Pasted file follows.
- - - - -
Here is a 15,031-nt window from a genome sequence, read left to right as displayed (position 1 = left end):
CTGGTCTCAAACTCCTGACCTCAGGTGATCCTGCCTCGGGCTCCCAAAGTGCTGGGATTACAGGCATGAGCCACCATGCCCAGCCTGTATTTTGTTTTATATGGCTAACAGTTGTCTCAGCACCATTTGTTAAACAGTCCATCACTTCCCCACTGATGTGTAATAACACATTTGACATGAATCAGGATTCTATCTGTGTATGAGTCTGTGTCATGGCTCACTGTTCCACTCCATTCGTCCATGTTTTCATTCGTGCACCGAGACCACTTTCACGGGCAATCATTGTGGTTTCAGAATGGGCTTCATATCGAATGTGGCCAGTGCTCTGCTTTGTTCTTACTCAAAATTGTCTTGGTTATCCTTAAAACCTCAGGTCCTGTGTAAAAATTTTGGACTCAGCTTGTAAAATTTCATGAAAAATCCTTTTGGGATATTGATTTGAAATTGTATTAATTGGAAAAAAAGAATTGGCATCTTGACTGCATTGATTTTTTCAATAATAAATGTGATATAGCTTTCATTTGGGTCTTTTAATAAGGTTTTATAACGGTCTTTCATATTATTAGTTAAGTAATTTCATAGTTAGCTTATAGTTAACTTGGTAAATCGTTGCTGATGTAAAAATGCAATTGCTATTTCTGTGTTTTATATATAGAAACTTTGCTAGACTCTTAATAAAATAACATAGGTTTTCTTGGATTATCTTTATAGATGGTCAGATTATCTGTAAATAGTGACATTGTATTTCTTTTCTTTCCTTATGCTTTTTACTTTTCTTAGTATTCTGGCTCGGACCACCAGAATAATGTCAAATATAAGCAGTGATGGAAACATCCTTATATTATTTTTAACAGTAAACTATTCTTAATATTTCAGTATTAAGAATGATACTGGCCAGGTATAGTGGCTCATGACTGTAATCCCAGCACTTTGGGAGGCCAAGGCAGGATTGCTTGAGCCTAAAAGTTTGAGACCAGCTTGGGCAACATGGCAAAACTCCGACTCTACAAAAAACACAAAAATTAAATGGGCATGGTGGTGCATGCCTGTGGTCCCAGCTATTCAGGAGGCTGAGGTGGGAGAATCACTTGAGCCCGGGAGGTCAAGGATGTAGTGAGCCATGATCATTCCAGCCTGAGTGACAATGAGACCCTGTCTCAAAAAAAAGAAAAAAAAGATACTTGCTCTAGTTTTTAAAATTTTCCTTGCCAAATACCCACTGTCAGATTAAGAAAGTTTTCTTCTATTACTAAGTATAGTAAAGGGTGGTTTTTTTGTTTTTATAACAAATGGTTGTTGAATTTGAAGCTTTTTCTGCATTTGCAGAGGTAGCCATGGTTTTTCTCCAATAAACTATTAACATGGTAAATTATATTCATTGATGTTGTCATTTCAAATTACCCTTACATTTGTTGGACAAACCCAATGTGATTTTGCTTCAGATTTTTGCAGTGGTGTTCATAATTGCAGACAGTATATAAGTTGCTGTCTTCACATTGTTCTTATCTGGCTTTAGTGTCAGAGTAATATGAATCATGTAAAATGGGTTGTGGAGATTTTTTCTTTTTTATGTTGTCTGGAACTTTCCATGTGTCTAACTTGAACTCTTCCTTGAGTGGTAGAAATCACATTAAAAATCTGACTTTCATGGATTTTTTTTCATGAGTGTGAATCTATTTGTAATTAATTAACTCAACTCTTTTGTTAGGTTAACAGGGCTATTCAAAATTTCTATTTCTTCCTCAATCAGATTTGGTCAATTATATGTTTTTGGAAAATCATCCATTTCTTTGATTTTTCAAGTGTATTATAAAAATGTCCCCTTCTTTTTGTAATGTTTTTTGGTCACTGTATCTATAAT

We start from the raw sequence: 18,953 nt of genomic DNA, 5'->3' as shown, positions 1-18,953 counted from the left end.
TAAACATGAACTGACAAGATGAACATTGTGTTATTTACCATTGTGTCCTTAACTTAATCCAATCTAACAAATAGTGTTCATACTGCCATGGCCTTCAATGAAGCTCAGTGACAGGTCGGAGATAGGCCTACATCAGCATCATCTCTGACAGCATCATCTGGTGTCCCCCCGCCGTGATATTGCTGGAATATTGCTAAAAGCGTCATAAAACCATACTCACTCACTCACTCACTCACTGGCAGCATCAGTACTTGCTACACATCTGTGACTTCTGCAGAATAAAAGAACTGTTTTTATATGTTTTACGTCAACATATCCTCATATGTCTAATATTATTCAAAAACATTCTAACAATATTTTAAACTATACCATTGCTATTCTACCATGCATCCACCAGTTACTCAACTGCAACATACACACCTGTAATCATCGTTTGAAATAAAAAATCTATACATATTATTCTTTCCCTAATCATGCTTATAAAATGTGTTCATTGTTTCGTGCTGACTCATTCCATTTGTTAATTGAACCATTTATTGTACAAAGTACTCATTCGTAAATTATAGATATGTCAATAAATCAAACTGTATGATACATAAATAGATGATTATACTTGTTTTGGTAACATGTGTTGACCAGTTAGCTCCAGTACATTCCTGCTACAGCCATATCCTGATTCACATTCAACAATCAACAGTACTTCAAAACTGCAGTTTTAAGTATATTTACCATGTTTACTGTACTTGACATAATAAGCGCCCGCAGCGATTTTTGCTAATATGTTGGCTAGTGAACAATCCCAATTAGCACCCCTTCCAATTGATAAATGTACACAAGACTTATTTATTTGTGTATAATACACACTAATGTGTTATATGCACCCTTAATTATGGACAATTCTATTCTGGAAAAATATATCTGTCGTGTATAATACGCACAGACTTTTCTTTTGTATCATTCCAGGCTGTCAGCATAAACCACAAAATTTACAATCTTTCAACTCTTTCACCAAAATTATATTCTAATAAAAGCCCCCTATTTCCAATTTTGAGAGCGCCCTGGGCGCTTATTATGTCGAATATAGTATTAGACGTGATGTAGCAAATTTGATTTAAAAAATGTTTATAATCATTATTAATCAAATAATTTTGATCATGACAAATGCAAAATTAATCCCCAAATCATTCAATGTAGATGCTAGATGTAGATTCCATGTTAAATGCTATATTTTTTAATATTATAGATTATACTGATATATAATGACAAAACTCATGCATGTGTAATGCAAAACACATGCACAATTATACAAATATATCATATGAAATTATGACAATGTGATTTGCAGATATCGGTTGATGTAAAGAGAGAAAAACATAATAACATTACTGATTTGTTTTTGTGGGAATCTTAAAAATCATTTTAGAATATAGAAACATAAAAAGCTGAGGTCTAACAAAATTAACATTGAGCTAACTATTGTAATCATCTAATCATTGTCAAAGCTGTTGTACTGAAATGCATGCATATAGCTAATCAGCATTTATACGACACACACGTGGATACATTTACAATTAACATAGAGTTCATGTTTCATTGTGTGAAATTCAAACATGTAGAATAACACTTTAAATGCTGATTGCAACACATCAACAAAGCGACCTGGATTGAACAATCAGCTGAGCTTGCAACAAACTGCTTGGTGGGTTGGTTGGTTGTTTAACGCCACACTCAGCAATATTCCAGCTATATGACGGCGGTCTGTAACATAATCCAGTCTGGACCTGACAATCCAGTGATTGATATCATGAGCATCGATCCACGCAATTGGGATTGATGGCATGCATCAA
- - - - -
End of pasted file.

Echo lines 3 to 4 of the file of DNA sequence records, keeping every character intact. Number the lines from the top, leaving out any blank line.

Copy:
We start from the raw sequence: 18,953 nt of genomic DNA, 5'->3' as shown, positions 1-18,953 counted from the left end.
TAAACATGAACTGACAAGATGAACATTGTGTTATTTACCATTGTGTCCTTAACTTAATCCAATCTAACAAATAGTGTTCATACTGCCATGGCCTTCAATGAAGCTCAGTGACAGGTCGGAGATAGGCCTACATCAGCATCATCTCTGACAGCATCATCTGGTGTCCCCCCGCCGTGATATTGCTGGAATATTGCTAAAAGCGTCATAAAACCATACTCACTCACTCACTCACTCACTGGCAGCATCAGTACTTGCTACACATCTGTGACTTCTGCAGAATAAAAGAACTGTTTTTATATGTTTTACGTCAACATATCCTCATATGTCTAATATTATTCAAAAACATTCTAACAATATTTTAAACTATACCATTGCTATTCTACCATGCATCCACCAGTTACTCAACTGCAACATACACACCTGTAATCATCGTTTGAAATAAAAAATCTATACATATTATTCTTTCCCTAATCATGCTTATAAAATGTGTTCATTGTTTCGTGCTGACTCATTCCATTTGTTAATTGAACCATTTATTGTACAAAGTACTCATTCGTAAATTATAGATATGTCAATAAATCAAACTGTATGATACATAAATAGATGATTATACTTGTTTTGGTAACATGTGTTGACCAGTTAGCTCCAGTACATTCCTGCTACAGCCATATCCTGATTCACATTCAACAATCAACAGTACTTCAAAACTGCAGTTTTAAGTATATTTACCATGTTTACTGTACTTGACATAATAAGCGCCCGCAGCGATTTTTGCTAATATGTTGGCTAGTGAACAATCCCAATTAGCACCCCTTCCAATTGATAAATGTACACAAGACTTATTTATTTGTGTATAATACACACTAATGTGTTATATGCACCCTTAATTATGGACAATTCTATTCTGGAAAAATATATCTGTCGTGTATAATACGCACAGACTTTTCTTTTGTATCATTCCAGGCTGTCAGCATAAACCACAAAATTTACAATCTTTCAACTCTTTCACCAAAATTATATTCTAATAAAAGCCCCCTATTTCCAATTTTGAGAGCGCCCTGGGCGCTTATTATGTCGAATATAGTATTAGACGTGATGTAGCAAATTTGATTTAAAAAATGTTTATAATCATTATTAATCAAATAATTTTGATCATGACAAATGCAAAATTAATCCCCAAATCATTCAATGTAGATGCTAGATGTAGATTCCATGTTAAATGCTATATTTTTTAATATTATAGATTATACTGATATATAATGACAAAACTCATGCATGTGTAATGCAAAACACATGCACAATTATACAAATATATCATATGAAATTATGACAATGTGATTTGCAGATATCGGTTGATGTAAAGAGAGAAAAACATAATAACATTACTGATTTGTTTTTGTGGGAATCTTAAAAATCATTTTAGAATATAGAAACATAAAAAGCTGAGGTCTAACAAAATTAACATTGAGCTAACTATTGTAATCATCTAATCATTGTCAAAGCTGTTGTACTGAAATGCATGCATATAGCTAATCAGCATTTATACGACACACACGTGGATACATTTACAATTAACATAGAGTTCATGTTTCATTGTGTGAAATTCAAACATGTAGAATAACACTTTAAATGCTGATTGCAACACATCAACAAAGCGACCTGGATTGAACAATCAGCTGAGCTTGCAACAAACTGCTTGGTGGGTTGGTTGGTTGTTTAACGCCACACTCAGCAATATTCCAGCTATATGACGGCGGTCTGTAACATAATCCAGTCTGGACCTGACAATCCAGTGATTGATATCATGAGCATCGATCCACGCAATTGGGATTGATGGCATGCATCAA